Srila Prabhupada’s consciousness was similar to Sudama Brahmana’s. He once said,

We have eaten today. We do not know whether we shall have any eatable next day. This is our position. If it is available, we shall eat; otherwise we shall starve. This is our position. Still, I don’t seek any employment. “Give us some service to maintain our . . .” No, we don’t do that. We never do that. When I was alone, I was not doing that. I was living alone. I had no income, no friend, no shelter. Since I left my home, since 1954, I never cared for anyone maintaining me. And there was no resource, fixed income, nothing of the sort. I depended on Krishna . . . . If He wants, He will give us food; if He wants, we shall starve. (Conversation, May 20, 1975)

This mood of complete faith in Krishna and dependence on Him is what Srila Prabhupada wanted to instill in his followers. He said,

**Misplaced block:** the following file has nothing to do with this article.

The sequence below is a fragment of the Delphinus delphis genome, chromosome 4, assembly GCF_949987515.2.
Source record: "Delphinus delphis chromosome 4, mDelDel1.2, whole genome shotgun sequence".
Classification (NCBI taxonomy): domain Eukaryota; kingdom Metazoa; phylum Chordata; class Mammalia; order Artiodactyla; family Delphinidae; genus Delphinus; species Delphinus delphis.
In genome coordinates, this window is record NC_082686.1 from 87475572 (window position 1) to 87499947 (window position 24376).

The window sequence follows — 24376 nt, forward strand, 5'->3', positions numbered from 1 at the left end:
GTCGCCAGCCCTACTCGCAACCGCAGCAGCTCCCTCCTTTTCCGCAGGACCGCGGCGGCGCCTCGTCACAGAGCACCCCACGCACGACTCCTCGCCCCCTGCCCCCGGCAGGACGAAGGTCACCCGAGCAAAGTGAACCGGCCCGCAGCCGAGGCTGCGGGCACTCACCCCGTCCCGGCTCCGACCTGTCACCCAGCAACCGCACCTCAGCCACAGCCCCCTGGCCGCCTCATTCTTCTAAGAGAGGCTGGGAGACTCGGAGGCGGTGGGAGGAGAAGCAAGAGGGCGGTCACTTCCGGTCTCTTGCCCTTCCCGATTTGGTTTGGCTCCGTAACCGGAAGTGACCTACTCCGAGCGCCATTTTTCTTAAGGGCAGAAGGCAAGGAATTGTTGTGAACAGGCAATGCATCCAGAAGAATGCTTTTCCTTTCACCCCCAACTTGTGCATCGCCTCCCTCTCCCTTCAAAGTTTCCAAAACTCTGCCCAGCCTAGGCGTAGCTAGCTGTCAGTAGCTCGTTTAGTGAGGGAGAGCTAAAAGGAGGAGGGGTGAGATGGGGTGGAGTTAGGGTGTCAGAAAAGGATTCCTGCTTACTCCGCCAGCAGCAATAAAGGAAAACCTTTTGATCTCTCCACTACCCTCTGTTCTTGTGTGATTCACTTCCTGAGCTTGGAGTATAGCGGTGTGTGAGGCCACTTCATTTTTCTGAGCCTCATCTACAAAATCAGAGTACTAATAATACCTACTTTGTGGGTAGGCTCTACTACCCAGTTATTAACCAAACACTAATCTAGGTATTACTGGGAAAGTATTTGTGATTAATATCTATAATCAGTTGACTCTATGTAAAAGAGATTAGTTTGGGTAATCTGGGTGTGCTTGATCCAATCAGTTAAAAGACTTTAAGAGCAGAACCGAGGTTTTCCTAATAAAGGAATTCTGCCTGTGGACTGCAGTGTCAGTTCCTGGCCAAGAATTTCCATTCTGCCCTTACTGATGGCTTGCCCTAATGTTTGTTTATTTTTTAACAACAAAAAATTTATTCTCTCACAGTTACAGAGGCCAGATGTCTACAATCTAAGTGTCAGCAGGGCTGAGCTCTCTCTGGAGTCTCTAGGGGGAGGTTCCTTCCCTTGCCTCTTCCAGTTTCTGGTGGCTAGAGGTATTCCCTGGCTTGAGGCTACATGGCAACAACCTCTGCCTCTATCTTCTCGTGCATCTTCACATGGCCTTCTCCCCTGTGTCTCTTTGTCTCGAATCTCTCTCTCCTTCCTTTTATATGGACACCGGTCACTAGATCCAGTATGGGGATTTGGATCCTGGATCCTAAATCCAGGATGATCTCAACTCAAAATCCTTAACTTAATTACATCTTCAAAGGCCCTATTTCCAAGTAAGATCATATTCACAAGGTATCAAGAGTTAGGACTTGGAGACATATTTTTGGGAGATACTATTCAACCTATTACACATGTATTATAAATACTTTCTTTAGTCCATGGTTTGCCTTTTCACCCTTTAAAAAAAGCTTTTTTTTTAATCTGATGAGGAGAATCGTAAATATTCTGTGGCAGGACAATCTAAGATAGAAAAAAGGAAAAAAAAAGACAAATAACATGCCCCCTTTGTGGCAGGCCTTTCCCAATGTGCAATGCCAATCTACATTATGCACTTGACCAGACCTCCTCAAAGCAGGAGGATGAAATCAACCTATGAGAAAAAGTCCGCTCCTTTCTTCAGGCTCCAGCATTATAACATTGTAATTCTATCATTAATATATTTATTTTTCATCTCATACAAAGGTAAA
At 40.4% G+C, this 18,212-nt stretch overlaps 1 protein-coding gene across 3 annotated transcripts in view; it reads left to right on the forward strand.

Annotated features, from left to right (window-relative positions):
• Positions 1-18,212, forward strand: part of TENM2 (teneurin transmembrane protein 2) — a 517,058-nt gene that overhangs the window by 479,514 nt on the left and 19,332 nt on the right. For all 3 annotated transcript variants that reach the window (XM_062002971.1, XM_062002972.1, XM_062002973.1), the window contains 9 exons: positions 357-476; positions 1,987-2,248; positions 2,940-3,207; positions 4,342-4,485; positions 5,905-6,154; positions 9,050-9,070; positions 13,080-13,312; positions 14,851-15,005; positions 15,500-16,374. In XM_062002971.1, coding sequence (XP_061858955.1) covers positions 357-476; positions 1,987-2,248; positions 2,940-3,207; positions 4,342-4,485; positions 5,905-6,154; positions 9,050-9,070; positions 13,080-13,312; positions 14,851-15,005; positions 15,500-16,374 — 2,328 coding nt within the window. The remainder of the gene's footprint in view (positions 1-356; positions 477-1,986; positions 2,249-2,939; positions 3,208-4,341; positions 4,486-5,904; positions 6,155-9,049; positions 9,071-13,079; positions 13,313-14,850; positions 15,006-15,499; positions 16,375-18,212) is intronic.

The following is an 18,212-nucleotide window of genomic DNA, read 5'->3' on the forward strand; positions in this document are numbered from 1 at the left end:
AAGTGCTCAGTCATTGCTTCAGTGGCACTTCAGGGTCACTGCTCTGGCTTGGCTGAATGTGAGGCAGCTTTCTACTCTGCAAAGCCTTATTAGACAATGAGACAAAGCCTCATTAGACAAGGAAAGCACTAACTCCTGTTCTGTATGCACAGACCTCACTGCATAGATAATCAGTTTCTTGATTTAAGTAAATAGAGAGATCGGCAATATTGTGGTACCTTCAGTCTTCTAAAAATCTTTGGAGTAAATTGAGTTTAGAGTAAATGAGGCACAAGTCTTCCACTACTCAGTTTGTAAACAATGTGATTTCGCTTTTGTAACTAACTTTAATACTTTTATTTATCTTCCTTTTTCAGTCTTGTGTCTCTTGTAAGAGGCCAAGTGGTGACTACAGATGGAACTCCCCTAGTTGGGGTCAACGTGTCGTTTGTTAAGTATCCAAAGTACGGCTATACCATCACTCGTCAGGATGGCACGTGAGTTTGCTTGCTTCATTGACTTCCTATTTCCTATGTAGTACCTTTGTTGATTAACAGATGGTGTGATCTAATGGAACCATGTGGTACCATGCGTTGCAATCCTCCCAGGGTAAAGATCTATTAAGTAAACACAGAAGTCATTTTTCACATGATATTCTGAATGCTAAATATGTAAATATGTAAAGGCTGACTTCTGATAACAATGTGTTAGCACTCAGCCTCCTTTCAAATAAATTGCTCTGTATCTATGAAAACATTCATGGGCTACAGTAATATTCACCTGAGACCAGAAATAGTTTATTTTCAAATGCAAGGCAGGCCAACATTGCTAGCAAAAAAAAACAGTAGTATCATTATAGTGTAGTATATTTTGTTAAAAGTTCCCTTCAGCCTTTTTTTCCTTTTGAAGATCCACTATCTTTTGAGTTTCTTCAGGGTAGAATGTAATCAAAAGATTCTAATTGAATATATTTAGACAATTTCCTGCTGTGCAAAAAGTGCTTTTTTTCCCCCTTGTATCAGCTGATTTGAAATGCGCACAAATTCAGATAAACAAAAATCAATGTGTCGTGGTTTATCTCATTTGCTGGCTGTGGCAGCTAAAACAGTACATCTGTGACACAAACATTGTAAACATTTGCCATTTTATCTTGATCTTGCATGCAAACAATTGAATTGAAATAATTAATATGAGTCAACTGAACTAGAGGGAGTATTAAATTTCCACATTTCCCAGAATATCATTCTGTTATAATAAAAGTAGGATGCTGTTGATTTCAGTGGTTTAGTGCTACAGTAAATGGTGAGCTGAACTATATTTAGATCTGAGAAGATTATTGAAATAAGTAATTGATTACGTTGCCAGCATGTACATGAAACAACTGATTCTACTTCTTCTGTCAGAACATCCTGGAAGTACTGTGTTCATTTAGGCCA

He’s [Krishna is] feeding millions and millions of living entities, and He’ll keep me starving? Is it possible? [If someone thinks that way] that means he does not know what is Krishna. He’s thinking Krishna is a fictitious thing. That is his position. He does not know what is Krishna. . . . Then they would have been confident – “Yes, Krishna is feeding everyone. Why not me? What have I done? Because I am engaged in His service, therefore I shall starve?” And the devotee has no such question also, whether he’ll starve or eat. It doesn’t matter if he starves. It doesn’t matter. He thinks, “Oh, Krishna has put me in this position, to starve.” (Conversation, Sept. 18, 1973)